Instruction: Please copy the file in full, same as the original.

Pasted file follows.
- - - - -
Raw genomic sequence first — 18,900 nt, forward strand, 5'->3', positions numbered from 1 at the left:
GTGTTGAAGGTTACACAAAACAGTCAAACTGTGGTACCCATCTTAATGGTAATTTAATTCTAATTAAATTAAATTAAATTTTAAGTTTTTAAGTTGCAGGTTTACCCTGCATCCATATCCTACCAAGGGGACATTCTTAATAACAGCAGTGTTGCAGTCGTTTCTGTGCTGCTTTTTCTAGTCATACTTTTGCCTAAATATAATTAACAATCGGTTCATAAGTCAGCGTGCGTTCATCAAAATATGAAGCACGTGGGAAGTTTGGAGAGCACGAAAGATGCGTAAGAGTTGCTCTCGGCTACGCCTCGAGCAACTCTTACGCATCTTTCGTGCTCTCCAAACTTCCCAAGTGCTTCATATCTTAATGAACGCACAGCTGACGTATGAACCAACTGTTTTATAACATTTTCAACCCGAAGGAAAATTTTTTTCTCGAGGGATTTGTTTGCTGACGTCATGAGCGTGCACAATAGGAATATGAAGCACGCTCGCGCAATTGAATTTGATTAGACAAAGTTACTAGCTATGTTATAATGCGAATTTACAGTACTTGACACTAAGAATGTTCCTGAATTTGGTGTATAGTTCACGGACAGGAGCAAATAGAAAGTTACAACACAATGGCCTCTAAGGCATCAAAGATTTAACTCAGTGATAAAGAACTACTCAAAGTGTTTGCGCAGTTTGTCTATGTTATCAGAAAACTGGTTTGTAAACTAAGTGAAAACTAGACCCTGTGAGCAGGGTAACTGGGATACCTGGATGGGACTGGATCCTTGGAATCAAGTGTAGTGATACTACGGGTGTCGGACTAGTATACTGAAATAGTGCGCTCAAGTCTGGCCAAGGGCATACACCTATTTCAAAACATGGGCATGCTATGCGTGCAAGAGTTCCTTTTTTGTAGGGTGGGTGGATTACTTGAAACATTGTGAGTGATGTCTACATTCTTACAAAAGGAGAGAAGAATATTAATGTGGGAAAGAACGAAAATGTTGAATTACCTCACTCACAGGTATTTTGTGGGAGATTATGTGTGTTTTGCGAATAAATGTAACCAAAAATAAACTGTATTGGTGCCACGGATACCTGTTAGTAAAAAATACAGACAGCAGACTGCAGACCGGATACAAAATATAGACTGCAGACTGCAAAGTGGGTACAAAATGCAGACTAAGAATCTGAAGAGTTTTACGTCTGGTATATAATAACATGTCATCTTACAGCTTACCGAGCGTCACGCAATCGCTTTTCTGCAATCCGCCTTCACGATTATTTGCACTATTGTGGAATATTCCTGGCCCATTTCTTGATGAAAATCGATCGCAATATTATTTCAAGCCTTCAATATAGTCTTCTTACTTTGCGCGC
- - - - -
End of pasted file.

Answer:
Raw genomic sequence first — 18,900 nt, forward strand, 5'->3', positions numbered from 1 at the left:
GTGTTGAAGGTTACACAAAACAGTCAAACTGTGGTACCCATCTTAATGGTAATTTAATTCTAATTAAATTAAATTAAATTTTAAGTTTTTAAGTTGCAGGTTTACCCTGCATCCATATCCTACCAAGGGGACATTCTTAATAACAGCAGTGTTGCAGTCGTTTCTGTGCTGCTTTTTCTAGTCATACTTTTGCCTAAATATAATTAACAATCGGTTCATAAGTCAGCGTGCGTTCATCAAAATATGAAGCACGTGGGAAGTTTGGAGAGCACGAAAGATGCGTAAGAGTTGCTCTCGGCTACGCCTCGAGCAACTCTTACGCATCTTTCGTGCTCTCCAAACTTCCCAAGTGCTTCATATCTTAATGAACGCACAGCTGACGTATGAACCAACTGTTTTATAACATTTTCAACCCGAAGGAAAATTTTTTTCTCGAGGGATTTGTTTGCTGACGTCATGAGCGTGCACAATAGGAATATGAAGCACGCTCGCGCAATTGAATTTGATTAGACAAAGTTACTAGCTATGTTATAATGCGAATTTACAGTACTTGACACTAAGAATGTTCCTGAATTTGGTGTATAGTTCACGGACAGGAGCAAATAGAAAGTTACAACACAATGGCCTCTAAGGCATCAAAGATTTAACTCAGTGATAAAGAACTACTCAAAGTGTTTGCGCAGTTTGTCTATGTTATCAGAAAACTGGTTTGTAAACTAAGTGAAAACTAGACCCTGTGAGCAGGGTAACTGGGATACCTGGATGGGACTGGATCCTTGGAATCAAGTGTAGTGATACTACGGGTGTCGGACTAGTATACTGAAATAGTGCGCTCAAGTCTGGCCAAGGGCATACACCTATTTCAAAACATGGGCATGCTATGCGTGCAAGAGTTCCTTTTTTGTAGGGTGGGTGGATTACTTGAAACATTGTGAGTGATGTCTACATTCTTACAAAAGGAGAGAAGAATATTAATGTGGGAAAGAACGAAAATGTTGAATTACCTCACTCACAGGTATTTTGTGGGAGATTATGTGTGTTTTGCGAATAAATGTAACCAAAAATAAACTGTATTGGTGCCACGGATACCTGTTAGTAAAAAATACAGACAGCAGACTGCAGACCGGATACAAAATATAGACTGCAGACTGCAAAGTGGGTACAAAATGCAGACTAAGAATCTGAAGAGTTTTACGTCTGGTATATAATAACATGTCATCTTACAGCTTACCGAGCGTCACGCAATCGCTTTTCTGCAATCCGCCTTCACGATTATTTGCACTATTGTGGAATATTCCTGGCCCATTTCTTGATGAAAATCGATCGCAATATTATTTCAAGCCTTCAATATAGTCTTCTTACTTTGCGCGC